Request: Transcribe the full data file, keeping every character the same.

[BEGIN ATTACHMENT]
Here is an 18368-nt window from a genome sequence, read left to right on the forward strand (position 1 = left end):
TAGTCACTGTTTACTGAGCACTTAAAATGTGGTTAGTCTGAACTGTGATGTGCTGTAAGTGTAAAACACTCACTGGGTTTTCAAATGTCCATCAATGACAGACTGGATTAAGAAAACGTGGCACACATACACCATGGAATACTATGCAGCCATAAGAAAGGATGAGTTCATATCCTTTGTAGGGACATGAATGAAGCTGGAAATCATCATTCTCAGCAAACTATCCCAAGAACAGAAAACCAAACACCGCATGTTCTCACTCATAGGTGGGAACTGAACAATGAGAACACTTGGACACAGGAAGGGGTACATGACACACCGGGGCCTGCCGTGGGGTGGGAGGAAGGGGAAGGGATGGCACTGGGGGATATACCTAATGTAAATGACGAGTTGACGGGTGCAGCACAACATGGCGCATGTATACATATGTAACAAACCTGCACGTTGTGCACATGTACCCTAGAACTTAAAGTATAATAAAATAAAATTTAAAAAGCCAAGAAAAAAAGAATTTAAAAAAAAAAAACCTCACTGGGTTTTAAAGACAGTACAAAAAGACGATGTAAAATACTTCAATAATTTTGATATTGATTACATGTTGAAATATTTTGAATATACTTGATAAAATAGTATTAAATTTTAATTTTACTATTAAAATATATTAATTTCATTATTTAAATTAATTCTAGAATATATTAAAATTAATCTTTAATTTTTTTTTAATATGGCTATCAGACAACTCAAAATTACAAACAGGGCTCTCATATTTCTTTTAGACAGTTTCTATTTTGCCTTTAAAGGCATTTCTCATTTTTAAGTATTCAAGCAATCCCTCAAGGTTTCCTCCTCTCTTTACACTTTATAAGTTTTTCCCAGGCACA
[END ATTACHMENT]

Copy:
Here is an 18368-nt window from a genome sequence, read left to right on the forward strand (position 1 = left end):
TAGTCACTGTTTACTGAGCACTTAAAATGTGGTTAGTCTGAACTGTGATGTGCTGTAAGTGTAAAACACTCACTGGGTTTTCAAATGTCCATCAATGACAGACTGGATTAAGAAAACGTGGCACACATACACCATGGAATACTATGCAGCCATAAGAAAGGATGAGTTCATATCCTTTGTAGGGACATGAATGAAGCTGGAAATCATCATTCTCAGCAAACTATCCCAAGAACAGAAAACCAAACACCGCATGTTCTCACTCATAGGTGGGAACTGAACAATGAGAACACTTGGACACAGGAAGGGGTACATGACACACCGGGGCCTGCCGTGGGGTGGGAGGAAGGGGAAGGGATGGCACTGGGGGATATACCTAATGTAAATGACGAGTTGACGGGTGCAGCACAACATGGCGCATGTATACATATGTAACAAACCTGCACGTTGTGCACATGTACCCTAGAACTTAAAGTATAATAAAATAAAATTTAAAAAGCCAAGAAAAAAAGAATTTAAAAAAAAAAAACCTCACTGGGTTTTAAAGACAGTACAAAAAGACGATGTAAAATACTTCAATAATTTTGATATTGATTACATGTTGAAATATTTTGAATATACTTGATAAAATAGTATTAAATTTTAATTTTACTATTAAAATATATTAATTTCATTATTTAAATTAATTCTAGAATATATTAAAATTAATCTTTAATTTTTTTTTAATATGGCTATCAGACAACTCAAAATTACAAACAGGGCTCTCATATTTCTTTTAGACAGTTTCTATTTTGCCTTTAAAGGCATTTCTCATTTTTAAGTATTCAAGCAATCCCTCAAGGTTTCCTCCTCTCTTTACACTTTATAAGTTTTTCCCAGGCACA